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Such are the expectations of the Bharatiya Janata Party in the Narendra Modi-Amit Shah era, that two ostensible victories are being seen as a “poor showing”, a “wrong turn” or worse. To be fair, those expectations come from the party itself (it tends to announce how many seats it is aiming for, and turn it into a “Mission”) and from the BJP’s huge success under Modi and Shah.
So with these high standards in mind, here is how bad things were for the BJP on Thursday, as the results to two state elections and a number of bye-polls came in:
- In Haryana, the BJP failed to secure a majority by itself winning 40 seats, well below its stated aim of 75 and under the halfway mark of 45. The Congress won 31, and the Jannayak Janata Party won 10. The result is a hung assembly, with efforts on now to cobble a majority.
- In Maharashtra, the BJP-Shiv Sena alliance won a comfortable victory, taking home 161 seats in the 288-strong assembly. But the successful result papers over a drop in numbers from 2014, and also the BJP’s inability to expand at the cost of its ally, Shiv Sena, which had been one of its aims. The Congress-Nationalist Congress Party alliance won 103 seats, much better than its expected showing.
- The BJP had something of a bad day in bye-polls around the country as well, losing five seats in Bihar, where assembly elections are due next year, and three out of six seats in Gujarat (including prominent Congress turncoat Alpesh Thakore).
- In Uttar Pradesh, the BJP did better, holding on to eight of 11 seats up for grabs along with its allies.
- In Bihar, despite the BJP’s woeful assembly bye-poll showing, its ally the Lok Janshakti Party managed to win the one Lok Sabha seat on offer.
Prime Minister Narendra Modi attempted to reframe the party’s showing at a victory rally later in the day, calling the results “unprecedented” and saying that few governments manage to be re-elected these days. But the sense of disappointment was palpable, not least because the BJP had exuded confidence – promising to win more than two-thirds in both states – and because exit polls had suggested this would happen.
Meanwhile, the results were bittersweet for the Opposition too. While it provides some relief against the onslaught of the BJP, and offers hope that simply pointing to Pakistan and resorting to nationalistic rhetoric will not win elections, it also makes it evident that if the Congress-led Opposition had actually had a strong gameplan and stable leadership, it might have been able to do much more.
A few other interesting tid-bits from the results:
- In Tamil Nadu, the ruling All India Anna Dravida Munnetra Kazhagam managed to win two assembly seat bye-polls, embarrassing its rival the Dravida Munnetra Kazhagam.
- In Maharashtra’s Latur, the None of the Above option came in second place, ahead of the Shiv Sena candidate, but behind the Congress.
- In Maharashtra’s Satara, BJP candidate Udayanraje Bhosale – who had won the Lok Sabha elections just months earlier on a Nationalist Congress Party ticket – lost his election, one of a number of turncoats to have a bad day.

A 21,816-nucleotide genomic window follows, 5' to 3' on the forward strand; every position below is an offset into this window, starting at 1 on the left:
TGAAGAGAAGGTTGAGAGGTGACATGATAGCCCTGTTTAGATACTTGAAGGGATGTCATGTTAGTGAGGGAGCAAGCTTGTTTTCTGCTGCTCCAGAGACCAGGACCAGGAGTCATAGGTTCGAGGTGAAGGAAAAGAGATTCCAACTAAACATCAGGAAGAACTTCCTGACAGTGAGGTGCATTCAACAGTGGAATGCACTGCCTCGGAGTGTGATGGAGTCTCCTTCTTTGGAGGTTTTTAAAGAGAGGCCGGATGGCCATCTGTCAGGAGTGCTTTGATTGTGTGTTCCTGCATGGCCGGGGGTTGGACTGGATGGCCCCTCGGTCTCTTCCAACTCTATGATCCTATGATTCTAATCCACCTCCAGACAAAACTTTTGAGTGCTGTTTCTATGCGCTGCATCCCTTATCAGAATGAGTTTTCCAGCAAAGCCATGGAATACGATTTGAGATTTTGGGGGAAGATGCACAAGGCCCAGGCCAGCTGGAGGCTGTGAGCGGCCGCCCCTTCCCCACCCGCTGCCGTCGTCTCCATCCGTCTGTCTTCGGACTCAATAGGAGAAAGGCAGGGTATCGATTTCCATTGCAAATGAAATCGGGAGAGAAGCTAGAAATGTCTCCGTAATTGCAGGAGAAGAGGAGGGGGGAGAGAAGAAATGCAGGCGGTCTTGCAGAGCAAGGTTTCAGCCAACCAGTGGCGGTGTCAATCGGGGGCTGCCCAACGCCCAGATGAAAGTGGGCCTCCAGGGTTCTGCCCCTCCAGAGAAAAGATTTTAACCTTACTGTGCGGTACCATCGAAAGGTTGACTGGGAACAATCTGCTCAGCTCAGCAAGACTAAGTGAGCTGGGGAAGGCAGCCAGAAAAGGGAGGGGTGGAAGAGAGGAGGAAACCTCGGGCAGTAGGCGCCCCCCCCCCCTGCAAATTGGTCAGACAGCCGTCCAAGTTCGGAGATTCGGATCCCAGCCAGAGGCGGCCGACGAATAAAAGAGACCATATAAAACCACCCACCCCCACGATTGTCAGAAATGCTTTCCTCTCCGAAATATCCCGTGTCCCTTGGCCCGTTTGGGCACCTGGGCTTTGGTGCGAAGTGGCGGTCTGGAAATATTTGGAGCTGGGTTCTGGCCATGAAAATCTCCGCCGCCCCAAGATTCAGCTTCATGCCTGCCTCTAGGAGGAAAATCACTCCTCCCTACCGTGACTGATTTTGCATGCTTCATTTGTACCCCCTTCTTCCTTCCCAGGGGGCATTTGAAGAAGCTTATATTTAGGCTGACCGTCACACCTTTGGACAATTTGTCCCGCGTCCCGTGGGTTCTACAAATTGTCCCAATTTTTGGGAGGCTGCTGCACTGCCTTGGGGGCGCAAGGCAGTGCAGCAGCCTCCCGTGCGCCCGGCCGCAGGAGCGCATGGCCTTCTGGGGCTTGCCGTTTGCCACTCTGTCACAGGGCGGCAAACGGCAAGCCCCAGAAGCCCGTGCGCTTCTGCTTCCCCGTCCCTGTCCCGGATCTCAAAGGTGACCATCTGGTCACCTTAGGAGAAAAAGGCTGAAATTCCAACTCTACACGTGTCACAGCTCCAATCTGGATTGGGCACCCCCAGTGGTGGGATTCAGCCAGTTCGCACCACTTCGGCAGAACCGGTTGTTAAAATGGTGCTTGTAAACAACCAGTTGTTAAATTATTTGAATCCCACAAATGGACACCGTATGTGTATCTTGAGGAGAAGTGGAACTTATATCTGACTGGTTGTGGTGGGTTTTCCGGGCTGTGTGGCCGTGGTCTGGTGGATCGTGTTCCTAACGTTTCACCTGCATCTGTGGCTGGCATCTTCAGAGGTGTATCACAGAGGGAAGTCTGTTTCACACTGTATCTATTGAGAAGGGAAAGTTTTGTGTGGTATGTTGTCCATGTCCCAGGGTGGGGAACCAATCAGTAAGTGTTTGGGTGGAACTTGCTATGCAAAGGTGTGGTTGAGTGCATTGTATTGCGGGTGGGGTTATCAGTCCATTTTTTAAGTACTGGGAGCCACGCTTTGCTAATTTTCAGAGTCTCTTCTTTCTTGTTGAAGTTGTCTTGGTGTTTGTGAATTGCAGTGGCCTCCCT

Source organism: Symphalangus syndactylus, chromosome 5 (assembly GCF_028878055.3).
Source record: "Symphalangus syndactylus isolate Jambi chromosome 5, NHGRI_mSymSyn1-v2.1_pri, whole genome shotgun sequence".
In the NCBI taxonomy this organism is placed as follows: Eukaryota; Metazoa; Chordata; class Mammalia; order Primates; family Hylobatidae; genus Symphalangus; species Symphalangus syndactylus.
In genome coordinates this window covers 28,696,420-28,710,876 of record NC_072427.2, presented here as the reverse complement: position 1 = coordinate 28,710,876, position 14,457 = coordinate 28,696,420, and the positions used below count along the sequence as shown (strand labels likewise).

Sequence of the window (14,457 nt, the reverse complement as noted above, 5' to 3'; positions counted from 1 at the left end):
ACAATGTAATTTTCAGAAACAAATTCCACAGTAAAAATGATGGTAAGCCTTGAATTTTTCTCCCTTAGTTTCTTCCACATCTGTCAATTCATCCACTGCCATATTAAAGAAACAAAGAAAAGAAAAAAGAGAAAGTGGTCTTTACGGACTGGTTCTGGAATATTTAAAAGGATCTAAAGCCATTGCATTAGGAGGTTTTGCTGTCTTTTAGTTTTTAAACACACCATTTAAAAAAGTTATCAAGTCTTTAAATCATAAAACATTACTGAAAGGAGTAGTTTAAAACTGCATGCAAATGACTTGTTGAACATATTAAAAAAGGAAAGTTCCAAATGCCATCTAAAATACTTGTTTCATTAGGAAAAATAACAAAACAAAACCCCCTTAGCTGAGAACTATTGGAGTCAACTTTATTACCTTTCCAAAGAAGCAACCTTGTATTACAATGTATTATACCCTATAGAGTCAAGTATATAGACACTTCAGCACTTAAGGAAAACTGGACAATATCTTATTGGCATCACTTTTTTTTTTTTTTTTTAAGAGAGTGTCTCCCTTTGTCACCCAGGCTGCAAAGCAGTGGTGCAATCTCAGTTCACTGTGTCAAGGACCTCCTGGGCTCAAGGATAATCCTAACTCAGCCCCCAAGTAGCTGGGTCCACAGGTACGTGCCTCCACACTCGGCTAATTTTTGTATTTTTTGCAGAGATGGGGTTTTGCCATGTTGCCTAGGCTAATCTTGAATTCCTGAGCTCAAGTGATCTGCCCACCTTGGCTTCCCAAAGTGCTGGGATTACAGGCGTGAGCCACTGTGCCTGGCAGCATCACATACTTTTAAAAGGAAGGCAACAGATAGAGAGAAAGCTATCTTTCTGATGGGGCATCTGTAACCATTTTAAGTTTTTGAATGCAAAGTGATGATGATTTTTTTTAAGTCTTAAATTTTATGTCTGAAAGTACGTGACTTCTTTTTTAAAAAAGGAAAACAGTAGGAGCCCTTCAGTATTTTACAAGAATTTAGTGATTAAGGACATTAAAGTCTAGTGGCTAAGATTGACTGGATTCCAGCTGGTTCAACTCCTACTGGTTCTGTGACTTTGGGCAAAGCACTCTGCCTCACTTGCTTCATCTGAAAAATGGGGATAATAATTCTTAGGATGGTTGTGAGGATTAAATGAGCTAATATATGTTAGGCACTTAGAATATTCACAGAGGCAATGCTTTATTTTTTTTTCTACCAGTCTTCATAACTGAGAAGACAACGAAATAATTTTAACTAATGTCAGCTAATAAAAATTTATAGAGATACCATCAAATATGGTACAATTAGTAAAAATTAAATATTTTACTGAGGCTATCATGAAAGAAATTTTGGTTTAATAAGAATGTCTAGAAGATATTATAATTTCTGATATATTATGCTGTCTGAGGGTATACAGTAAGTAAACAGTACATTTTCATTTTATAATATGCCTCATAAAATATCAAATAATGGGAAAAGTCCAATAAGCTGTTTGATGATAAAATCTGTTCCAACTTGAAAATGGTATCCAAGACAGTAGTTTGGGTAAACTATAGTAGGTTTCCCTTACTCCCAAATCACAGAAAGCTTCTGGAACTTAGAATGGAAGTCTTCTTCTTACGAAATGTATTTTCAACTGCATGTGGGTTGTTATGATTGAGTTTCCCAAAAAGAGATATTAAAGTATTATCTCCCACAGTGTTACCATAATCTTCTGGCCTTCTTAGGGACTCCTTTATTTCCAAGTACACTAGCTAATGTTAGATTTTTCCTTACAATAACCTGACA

- In Bihar, Asaduddin Owaisi’s All India Majlis-e-Ittihad-ul-Muslimeen won a seat for the first time in the assembly (and for the first time outside the Deccan), in Kishanganj.
We will have more analysis for you in Monday’s newsletter, but for now a few pieces breaking down the results:
- Shoaib Daniyal asks whether Haryana, where the BJP saw a 20 percentage point drop between Lok Sabha and Assembly, is proof that voters pick differently at state and national polls.
- Aarefa Johari hears from Shiv Sena workers on the ground, who are jubilant about the fact that their party can now assert itself a little more within the alliance.
- I offer you four takeaways from the Haryana result, which should be an eye-opener for the BJP and also brings JJP’s Dushyant Chautala to the fore.
- DK Singh in the Print had predicted victories for the BJP in both states, but said “something has changed for Modi voters”. He was right, and had some takeaways from the results.
- Manoj CG in the Indian Express puts forward the Congress mood, where old-timers might take heart from Bhupinder Singh Hooda’s success in Haryana, while others are clear that if the party had done more, it might have won.
- Nistula Hebbar in the Hindu points to losses for a number of ministers in Maharashtra and Haryana, saying this reflects a local disconnect for the BJP, which has its national narrative clearly set.
- Neelanjan Sircar in the Hindustan Times looks at the huge drop in BJP vote share from the 2019 Lok Sabha elections in Haryana, and draw some conclusions about what that might mean for other regional leaders.
- Sujata Anandan in the Hindustan Times wrote, before the results, about how Sharad Pawar is still managing to control the narrative.
Have thoughts about the results? Have we missed any good pieces analysing the elections? Write to firstname.lastname@example.org